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Shin Godzilla (Review)

By: Mithrandiel

This review was originally written in September of 2016. We bring it to your attention today in celebration of Funimation’s blu-ray release of the film, which you can find here.

An anomalous explosion within the Tokyo bay floods an underground tunnel with what appears to be blood. The Japanese government is mobilized as various departments and ministers collaborate to figure out what’s going on. An underground volcano? A steam vent? Bureaucracy stifles government response as strange reports start flooding in from social media: within the steam and boiling seawater there lies a gigantic creature. What is this creature? Where did it come from? More importantly…will Japan be around long enough to find out?

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When Funimation announced at San Diego Comic Con that they would be bringing Toho’s latest entry in the Godzilla franchise, Shin Godzilla (alternatively titled Godzilla: Resurgence), to the states, fans were elated. A revival of the classic franchise that first came to the silver screen over 60 years ago, the hype surrounding Shin Godzilla continued to skyrocket when the directors were announced. Headed up by Hideaki Anno (of Evangelion fame) and Shinji Higuchi (who directed the recent live action Attack on Titan film), Shin Godzilla takes us back to the start of the Godzilla mythos by presenting a fresh take on the kaiju’s origins.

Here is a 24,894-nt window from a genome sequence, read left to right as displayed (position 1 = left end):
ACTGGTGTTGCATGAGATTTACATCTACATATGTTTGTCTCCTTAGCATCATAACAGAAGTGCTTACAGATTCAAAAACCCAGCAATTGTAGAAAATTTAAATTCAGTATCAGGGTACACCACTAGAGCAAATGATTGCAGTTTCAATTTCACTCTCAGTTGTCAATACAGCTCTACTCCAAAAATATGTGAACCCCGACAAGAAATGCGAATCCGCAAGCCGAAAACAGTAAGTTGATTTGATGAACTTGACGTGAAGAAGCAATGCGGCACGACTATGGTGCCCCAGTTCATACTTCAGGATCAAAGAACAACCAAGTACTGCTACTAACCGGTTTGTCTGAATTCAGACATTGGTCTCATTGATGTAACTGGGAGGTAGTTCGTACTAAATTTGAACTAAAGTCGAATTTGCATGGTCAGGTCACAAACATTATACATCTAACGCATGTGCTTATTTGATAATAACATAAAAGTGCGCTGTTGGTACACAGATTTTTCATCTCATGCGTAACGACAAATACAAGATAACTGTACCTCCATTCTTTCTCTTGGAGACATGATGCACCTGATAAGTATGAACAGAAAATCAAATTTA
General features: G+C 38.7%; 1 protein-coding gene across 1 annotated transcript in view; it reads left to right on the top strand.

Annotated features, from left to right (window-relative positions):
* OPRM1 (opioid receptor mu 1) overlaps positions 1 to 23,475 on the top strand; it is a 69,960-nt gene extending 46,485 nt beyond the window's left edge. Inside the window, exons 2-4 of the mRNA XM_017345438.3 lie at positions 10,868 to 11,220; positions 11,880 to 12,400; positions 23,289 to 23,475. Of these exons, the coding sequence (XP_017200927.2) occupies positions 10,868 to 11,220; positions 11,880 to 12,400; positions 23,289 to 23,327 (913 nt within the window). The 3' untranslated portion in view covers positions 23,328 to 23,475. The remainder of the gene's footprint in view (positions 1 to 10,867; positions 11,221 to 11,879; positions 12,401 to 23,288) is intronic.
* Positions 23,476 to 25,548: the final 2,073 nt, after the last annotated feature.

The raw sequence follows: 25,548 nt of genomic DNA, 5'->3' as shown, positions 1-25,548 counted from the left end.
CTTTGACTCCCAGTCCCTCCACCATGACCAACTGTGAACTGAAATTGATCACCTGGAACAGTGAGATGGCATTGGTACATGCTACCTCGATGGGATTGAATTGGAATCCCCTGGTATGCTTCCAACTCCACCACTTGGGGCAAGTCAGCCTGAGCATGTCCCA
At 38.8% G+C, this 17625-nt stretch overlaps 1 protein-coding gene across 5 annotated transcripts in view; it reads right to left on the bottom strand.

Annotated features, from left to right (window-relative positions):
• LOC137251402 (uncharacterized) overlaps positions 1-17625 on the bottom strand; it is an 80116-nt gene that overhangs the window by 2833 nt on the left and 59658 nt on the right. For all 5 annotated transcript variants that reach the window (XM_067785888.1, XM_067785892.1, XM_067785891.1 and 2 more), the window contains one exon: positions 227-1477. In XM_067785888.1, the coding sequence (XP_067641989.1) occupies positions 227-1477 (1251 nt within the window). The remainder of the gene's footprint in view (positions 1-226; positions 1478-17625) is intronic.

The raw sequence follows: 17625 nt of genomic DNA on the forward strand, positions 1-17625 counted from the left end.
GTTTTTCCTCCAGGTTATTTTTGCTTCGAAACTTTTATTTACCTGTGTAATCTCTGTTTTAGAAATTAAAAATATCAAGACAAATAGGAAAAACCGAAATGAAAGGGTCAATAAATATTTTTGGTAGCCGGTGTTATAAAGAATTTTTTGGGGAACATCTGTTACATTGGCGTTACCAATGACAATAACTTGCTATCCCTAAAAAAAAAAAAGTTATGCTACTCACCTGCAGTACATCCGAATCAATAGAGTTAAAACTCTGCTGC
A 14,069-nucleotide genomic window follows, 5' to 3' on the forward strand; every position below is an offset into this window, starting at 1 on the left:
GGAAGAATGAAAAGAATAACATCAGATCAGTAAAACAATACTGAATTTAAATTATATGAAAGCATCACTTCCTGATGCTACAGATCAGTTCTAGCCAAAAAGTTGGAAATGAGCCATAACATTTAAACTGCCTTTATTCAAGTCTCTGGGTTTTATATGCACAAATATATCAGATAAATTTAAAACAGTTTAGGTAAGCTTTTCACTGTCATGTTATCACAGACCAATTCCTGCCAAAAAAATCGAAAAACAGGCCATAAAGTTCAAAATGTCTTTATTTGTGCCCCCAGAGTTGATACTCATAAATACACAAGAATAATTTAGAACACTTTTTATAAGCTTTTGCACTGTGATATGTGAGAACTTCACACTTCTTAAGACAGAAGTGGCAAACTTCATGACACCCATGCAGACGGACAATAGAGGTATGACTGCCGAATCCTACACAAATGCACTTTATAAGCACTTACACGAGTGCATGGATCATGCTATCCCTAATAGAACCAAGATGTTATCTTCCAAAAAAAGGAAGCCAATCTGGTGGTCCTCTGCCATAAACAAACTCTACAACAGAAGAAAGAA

Starting from square one is a welcome approach following the numerous botched attempts to modernize Godzilla. Who can ever forget the travesty that was the 1998 iteration of the iconic kaiju – starring Matthew Broderick and this…thing?

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Warner Bros. also attempted to reboot the series recently with their 2014 entry featuring Bryan Cranston as the curmudgeonly professor who “told you so”. Neither of these films properly captured the spirit of Godzilla, and was further hamstrung by poor acting and haphazard plots.

Granted, the Godzilla franchise was never a bastion of cinematic achievement – but its influence on monster films is undeniable, and this is where most of the recent Godzilla films go awry: they disrespect that legacy. I’m happy to say that Shin Godzilla is just the revival that Godzilla fans are looking for. Developed by Toho, it features the traditional Godzilla look and feel, and is able to move all of its source material into the age of the internet and social media; all while incorporating some stinging commentary on nuclear proliferation, U.S.-Japan relations and bureaucracy.

As the Tokyo Bay boils and government officials scramble to find answers, we are introduced to Rando Yaguchi. As the Deputy Chief Cabinet Secretary, he’s responsible for coordinating all of the various ministries within the Japanese government, along with his boss – the Chief Cabinet Secretary. After he proves to be useful during Godzilla’s initial attack, he finds himself rapidly rising in rank and is placed in charge of an emergency coalition of “outcasts, troublemakers and nerds” to get to the bottom of what Godzilla is, and how to destroy it.

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Hiroki Hasegawa does an excellent job as Yaguchi, reminding us of another key element missing from many of Godzilla’s recent entries: proper acting. When Hasegawa can perform the herculean task of humanizing politicians, you know you’re headed in the right direction.